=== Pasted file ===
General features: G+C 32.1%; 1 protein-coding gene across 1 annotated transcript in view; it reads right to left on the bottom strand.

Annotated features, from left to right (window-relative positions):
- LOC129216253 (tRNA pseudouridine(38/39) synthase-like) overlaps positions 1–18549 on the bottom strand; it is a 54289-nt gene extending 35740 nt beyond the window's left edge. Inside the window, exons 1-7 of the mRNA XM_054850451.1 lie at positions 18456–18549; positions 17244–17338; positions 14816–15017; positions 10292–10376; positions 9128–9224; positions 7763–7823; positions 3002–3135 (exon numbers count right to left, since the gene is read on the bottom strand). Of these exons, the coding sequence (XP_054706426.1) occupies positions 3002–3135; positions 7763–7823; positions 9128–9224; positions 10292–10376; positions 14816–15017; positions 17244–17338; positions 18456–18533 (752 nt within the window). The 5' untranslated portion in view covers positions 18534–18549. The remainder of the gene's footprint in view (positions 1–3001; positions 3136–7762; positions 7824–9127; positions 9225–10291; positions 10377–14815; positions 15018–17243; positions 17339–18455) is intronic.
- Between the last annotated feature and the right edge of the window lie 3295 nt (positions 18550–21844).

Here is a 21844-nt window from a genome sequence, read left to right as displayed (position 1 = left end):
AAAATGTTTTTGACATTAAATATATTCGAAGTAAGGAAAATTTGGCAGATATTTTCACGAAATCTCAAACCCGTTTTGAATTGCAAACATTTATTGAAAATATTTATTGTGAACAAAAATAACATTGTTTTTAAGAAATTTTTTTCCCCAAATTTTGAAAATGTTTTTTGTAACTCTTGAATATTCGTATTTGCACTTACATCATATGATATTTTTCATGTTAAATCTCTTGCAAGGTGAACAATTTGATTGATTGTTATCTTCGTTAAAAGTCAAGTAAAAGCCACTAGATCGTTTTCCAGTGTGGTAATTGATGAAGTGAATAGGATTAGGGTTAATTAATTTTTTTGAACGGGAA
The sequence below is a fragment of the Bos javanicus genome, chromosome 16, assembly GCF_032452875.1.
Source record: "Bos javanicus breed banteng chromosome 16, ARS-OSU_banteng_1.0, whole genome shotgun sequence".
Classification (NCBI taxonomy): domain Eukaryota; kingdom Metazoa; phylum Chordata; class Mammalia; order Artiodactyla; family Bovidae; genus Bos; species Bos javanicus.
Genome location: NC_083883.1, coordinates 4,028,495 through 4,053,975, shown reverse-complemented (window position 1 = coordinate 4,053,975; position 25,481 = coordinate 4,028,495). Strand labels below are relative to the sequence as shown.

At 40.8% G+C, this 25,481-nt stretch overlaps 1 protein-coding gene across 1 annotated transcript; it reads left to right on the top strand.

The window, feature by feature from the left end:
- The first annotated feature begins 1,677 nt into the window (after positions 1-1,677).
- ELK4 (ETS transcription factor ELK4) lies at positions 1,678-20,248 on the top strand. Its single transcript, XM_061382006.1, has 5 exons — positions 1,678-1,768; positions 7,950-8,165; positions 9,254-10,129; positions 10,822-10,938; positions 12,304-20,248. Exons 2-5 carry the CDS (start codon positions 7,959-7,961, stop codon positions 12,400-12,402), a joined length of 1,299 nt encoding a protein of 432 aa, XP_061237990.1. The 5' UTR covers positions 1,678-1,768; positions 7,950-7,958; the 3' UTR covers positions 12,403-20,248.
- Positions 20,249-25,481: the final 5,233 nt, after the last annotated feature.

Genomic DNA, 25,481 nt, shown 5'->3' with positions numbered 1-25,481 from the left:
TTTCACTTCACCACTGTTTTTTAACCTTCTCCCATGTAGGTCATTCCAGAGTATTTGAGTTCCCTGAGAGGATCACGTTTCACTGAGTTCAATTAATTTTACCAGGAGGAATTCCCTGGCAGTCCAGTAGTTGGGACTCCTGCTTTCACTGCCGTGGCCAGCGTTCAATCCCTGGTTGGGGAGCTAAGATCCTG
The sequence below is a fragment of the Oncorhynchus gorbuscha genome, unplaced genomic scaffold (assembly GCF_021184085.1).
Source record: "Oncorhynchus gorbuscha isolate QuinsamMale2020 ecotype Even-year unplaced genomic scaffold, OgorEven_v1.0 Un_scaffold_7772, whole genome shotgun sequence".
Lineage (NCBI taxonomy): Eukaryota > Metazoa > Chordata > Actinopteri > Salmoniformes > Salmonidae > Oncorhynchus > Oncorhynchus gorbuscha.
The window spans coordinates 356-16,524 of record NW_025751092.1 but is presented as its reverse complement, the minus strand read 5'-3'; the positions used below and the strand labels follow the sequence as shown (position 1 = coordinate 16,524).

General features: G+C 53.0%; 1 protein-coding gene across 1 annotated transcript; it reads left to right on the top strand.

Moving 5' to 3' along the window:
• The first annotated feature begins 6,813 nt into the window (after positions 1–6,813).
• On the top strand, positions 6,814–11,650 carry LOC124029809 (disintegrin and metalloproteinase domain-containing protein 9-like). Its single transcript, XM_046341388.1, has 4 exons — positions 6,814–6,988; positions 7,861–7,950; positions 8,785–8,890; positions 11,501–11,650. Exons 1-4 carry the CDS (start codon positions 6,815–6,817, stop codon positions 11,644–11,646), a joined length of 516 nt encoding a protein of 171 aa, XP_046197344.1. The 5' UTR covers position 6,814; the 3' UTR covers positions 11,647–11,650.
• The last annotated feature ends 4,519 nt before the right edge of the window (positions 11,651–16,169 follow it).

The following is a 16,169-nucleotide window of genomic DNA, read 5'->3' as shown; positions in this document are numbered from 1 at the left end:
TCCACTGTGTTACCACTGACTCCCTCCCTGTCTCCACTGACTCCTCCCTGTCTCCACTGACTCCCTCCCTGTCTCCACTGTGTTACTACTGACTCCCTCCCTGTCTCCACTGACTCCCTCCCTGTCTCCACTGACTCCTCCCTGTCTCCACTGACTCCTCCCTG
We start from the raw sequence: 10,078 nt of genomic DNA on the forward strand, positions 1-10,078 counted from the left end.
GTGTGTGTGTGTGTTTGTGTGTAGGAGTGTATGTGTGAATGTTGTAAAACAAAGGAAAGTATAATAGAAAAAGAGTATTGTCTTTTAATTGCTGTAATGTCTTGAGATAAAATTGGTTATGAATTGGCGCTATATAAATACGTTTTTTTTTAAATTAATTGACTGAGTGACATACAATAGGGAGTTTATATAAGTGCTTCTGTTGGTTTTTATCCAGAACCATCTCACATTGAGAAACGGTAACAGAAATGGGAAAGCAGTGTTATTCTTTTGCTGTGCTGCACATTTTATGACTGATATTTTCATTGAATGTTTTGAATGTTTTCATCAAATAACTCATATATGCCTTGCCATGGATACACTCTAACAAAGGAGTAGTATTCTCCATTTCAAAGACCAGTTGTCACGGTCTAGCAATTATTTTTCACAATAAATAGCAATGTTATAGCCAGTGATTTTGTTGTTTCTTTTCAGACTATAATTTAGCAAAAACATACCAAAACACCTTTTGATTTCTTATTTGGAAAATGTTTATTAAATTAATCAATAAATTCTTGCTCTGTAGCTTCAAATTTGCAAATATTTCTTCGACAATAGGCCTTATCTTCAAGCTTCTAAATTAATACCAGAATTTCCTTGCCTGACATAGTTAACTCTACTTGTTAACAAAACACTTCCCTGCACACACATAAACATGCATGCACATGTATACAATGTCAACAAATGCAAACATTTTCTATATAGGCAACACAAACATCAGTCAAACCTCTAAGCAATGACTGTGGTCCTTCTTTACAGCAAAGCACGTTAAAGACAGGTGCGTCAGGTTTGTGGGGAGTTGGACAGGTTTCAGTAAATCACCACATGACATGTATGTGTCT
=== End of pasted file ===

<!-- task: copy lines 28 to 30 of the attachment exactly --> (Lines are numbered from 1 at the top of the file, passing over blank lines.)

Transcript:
TCCACTGTGTTACCACTGACTCCCTCCCTGTCTCCACTGACTCCTCCCTGTCTCCACTGACTCCCTCCCTGTCTCCACTGTGTTACTACTGACTCCCTCCCTGTCTCCACTGACTCCCTCCCTGTCTCCACTGACTCCTCCCTGTCTCCACTGACTCCTCCCTG
We start from the raw sequence: 10,078 nt of genomic DNA on the forward strand, positions 1-10,078 counted from the left end.
GTGTGTGTGTGTGTTTGTGTGTAGGAGTGTATGTGTGAATGTTGTAAAACAAAGGAAAGTATAATAGAAAAAGAGTATTGTCTTTTAATTGCTGTAATGTCTTGAGATAAAATTGGTTATGAATTGGCGCTATATAAATACGTTTTTTTTTAAATTAATTGACTGAGTGACATACAATAGGGAGTTTATATAAGTGCTTCTGTTGGTTTTTATCCAGAACCATCTCACATTGAGAAACGGTAACAGAAATGGGAAAGCAGTGTTATTCTTTTGCTGTGCTGCACATTTTATGACTGATATTTTCATTGAATGTTTTGAATGTTTTCATCAAATAACTCATATATGCCTTGCCATGGATACACTCTAACAAAGGAGTAGTATTCTCCATTTCAAAGACCAGTTGTCACGGTCTAGCAATTATTTTTCACAATAAATAGCAATGTTATAGCCAGTGATTTTGTTGTTTCTTTTCAGACTATAATTTAGCAAAAACATACCAAAACACCTTTTGATTTCTTATTTGGAAAATGTTTATTAAATTAATCAATAAATTCTTGCTCTGTAGCTTCAAATTTGCAAATATTTCTTCGACAATAGGCCTTATCTTCAAGCTTCTAAATTAATACCAGAATTTCCTTGCCTGACATAGTTAACTCTACTTGTTAACAAAACACTTCCCTGCACACACATAAACATGCATGCACATGTATACAATGTCAACAAATGCAAACATTTTCTATATAGGCAACACAAACATCAGTCAAACCTCTAAGCAATGACTGTGGTCCTTCTTTACAGCAAAGCACGTTAAAGACAGGTGCGTCAGGTTTGTGGGGAGTTGGACAGGTTTCAGTAAATCACCACATGACATGTATGTGTCT